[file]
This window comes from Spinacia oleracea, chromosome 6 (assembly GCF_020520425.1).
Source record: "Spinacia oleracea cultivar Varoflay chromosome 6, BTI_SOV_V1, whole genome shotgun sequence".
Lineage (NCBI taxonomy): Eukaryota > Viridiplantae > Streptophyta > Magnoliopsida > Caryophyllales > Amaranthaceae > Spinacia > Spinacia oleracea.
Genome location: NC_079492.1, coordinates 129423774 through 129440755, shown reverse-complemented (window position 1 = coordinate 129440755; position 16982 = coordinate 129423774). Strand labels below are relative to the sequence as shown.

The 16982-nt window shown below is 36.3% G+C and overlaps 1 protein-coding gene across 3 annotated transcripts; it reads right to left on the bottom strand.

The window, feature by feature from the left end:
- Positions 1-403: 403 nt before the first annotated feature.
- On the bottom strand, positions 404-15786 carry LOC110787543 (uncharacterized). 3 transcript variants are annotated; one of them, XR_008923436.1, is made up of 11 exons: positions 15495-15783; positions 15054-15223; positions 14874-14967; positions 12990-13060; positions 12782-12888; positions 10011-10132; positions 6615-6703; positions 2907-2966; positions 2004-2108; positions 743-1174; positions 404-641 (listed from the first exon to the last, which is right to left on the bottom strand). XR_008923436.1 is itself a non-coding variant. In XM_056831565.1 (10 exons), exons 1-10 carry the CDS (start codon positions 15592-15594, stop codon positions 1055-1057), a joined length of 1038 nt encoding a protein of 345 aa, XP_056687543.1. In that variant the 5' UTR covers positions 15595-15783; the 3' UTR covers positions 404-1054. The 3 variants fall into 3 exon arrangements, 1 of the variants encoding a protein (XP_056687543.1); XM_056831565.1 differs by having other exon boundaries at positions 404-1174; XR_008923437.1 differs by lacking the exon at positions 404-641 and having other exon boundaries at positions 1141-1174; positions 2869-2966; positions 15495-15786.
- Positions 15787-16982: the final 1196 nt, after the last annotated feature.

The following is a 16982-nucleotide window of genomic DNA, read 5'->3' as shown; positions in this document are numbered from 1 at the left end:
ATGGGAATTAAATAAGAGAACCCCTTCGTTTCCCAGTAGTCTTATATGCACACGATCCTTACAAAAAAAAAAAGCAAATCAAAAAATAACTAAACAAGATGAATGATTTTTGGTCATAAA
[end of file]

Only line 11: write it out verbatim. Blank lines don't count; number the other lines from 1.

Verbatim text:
ATGGGAATTAAATAAGAGAACCCCTTCGTTTCCCAGTAGTCTTATATGCACACGATCCTTACAAAAAAAAAAAGCAAATCAAAAAATAACTAAACAAGATGAATGATTTTTGGTCATAAA